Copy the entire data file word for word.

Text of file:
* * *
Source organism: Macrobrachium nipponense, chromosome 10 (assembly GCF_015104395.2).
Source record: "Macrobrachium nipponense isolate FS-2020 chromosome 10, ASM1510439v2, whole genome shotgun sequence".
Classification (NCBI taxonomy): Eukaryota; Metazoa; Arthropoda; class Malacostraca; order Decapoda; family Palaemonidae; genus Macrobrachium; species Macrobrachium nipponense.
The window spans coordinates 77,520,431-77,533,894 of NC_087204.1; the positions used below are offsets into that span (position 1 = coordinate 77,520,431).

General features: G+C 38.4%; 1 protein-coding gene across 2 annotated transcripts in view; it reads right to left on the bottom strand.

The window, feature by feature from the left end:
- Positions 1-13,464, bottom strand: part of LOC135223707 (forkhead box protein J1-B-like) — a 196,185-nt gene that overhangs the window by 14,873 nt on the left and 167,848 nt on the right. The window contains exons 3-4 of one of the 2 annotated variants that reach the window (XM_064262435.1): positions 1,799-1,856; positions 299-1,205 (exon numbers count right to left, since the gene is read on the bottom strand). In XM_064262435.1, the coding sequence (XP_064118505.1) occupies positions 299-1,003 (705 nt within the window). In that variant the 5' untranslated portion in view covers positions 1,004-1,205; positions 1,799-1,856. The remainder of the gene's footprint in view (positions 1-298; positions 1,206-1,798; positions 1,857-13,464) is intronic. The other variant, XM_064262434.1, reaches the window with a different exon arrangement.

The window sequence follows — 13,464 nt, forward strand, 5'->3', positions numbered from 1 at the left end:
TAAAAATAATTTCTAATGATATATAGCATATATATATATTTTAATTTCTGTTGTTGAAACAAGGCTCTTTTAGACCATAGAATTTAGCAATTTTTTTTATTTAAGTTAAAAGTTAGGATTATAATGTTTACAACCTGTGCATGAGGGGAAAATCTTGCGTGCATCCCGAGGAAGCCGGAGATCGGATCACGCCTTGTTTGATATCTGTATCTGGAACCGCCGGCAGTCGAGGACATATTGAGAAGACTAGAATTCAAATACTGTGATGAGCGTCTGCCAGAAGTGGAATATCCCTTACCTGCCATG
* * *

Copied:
Source organism: Macrobrachium nipponense, chromosome 10 (assembly GCF_015104395.2).
Source record: "Macrobrachium nipponense isolate FS-2020 chromosome 10, ASM1510439v2, whole genome shotgun sequence".
Classification (NCBI taxonomy): Eukaryota; Metazoa; Arthropoda; class Malacostraca; order Decapoda; family Palaemonidae; genus Macrobrachium; species Macrobrachium nipponense.
The window spans coordinates 77,520,431-77,533,894 of NC_087204.1; the positions used below are offsets into that span (position 1 = coordinate 77,520,431).

General features: G+C 38.4%; 1 protein-coding gene across 2 annotated transcripts in view; it reads right to left on the bottom strand.

The window, feature by feature from the left end:
- Positions 1-13,464, bottom strand: part of LOC135223707 (forkhead box protein J1-B-like) — a 196,185-nt gene that overhangs the window by 14,873 nt on the left and 167,848 nt on the right. The window contains exons 3-4 of one of the 2 annotated variants that reach the window (XM_064262435.1): positions 1,799-1,856; positions 299-1,205 (exon numbers count right to left, since the gene is read on the bottom strand). In XM_064262435.1, the coding sequence (XP_064118505.1) occupies positions 299-1,003 (705 nt within the window). In that variant the 5' untranslated portion in view covers positions 1,004-1,205; positions 1,799-1,856. The remainder of the gene's footprint in view (positions 1-298; positions 1,206-1,798; positions 1,857-13,464) is intronic. The other variant, XM_064262434.1, reaches the window with a different exon arrangement.

The window sequence follows — 13,464 nt, forward strand, 5'->3', positions numbered from 1 at the left end:
TAAAAATAATTTCTAATGATATATAGCATATATATATATTTTAATTTCTGTTGTTGAAACAAGGCTCTTTTAGACCATAGAATTTAGCAATTTTTTTTATTTAAGTTAAAAGTTAGGATTATAATGTTTACAACCTGTGCATGAGGGGAAAATCTTGCGTGCATCCCGAGGAAGCCGGAGATCGGATCACGCCTTGTTTGATATCTGTATCTGGAACCGCCGGCAGTCGAGGACATATTGAGAAGACTAGAATTCAAATACTGTGATGAGCGTCTGCCAGAAGTGGAATATCCCTTACCTGCCATG